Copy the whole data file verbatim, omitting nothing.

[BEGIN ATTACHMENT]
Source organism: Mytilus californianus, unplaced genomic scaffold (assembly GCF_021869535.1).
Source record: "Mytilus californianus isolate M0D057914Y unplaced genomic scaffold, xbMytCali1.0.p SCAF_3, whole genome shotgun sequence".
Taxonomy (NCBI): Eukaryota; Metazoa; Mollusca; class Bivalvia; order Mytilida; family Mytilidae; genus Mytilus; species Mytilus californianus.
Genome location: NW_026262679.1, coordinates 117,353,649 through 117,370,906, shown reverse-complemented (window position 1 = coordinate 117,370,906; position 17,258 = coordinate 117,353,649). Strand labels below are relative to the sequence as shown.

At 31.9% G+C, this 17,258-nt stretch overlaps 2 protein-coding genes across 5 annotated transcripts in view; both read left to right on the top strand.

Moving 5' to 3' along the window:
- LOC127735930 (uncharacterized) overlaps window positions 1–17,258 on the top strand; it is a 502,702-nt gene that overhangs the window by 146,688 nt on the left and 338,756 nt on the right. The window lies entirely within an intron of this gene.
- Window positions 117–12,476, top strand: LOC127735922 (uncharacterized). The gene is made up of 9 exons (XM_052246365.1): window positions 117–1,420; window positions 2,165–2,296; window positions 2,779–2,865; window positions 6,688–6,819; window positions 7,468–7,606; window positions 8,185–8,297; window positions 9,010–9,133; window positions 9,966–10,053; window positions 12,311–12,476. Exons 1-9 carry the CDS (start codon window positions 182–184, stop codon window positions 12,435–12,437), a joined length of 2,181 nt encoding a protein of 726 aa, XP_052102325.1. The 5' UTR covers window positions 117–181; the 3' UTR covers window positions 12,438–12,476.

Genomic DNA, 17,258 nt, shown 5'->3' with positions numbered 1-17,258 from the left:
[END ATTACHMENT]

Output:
Source organism: Mytilus californianus, unplaced genomic scaffold (assembly GCF_021869535.1).
Source record: "Mytilus californianus isolate M0D057914Y unplaced genomic scaffold, xbMytCali1.0.p SCAF_3, whole genome shotgun sequence".
Taxonomy (NCBI): Eukaryota; Metazoa; Mollusca; class Bivalvia; order Mytilida; family Mytilidae; genus Mytilus; species Mytilus californianus.
Genome location: NW_026262679.1, coordinates 117,353,649 through 117,370,906, shown reverse-complemented (window position 1 = coordinate 117,370,906; position 17,258 = coordinate 117,353,649). Strand labels below are relative to the sequence as shown.

At 31.9% G+C, this 17,258-nt stretch overlaps 2 protein-coding genes across 5 annotated transcripts in view; both read left to right on the top strand.

Moving 5' to 3' along the window:
- LOC127735930 (uncharacterized) overlaps window positions 1–17,258 on the top strand; it is a 502,702-nt gene that overhangs the window by 146,688 nt on the left and 338,756 nt on the right. The window lies entirely within an intron of this gene.
- Window positions 117–12,476, top strand: LOC127735922 (uncharacterized). The gene is made up of 9 exons (XM_052246365.1): window positions 117–1,420; window positions 2,165–2,296; window positions 2,779–2,865; window positions 6,688–6,819; window positions 7,468–7,606; window positions 8,185–8,297; window positions 9,010–9,133; window positions 9,966–10,053; window positions 12,311–12,476. Exons 1-9 carry the CDS (start codon window positions 182–184, stop codon window positions 12,435–12,437), a joined length of 2,181 nt encoding a protein of 726 aa, XP_052102325.1. The 5' UTR covers window positions 117–181; the 3' UTR covers window positions 12,438–12,476.

Genomic DNA, 17,258 nt, shown 5'->3' with positions numbered 1-17,258 from the left: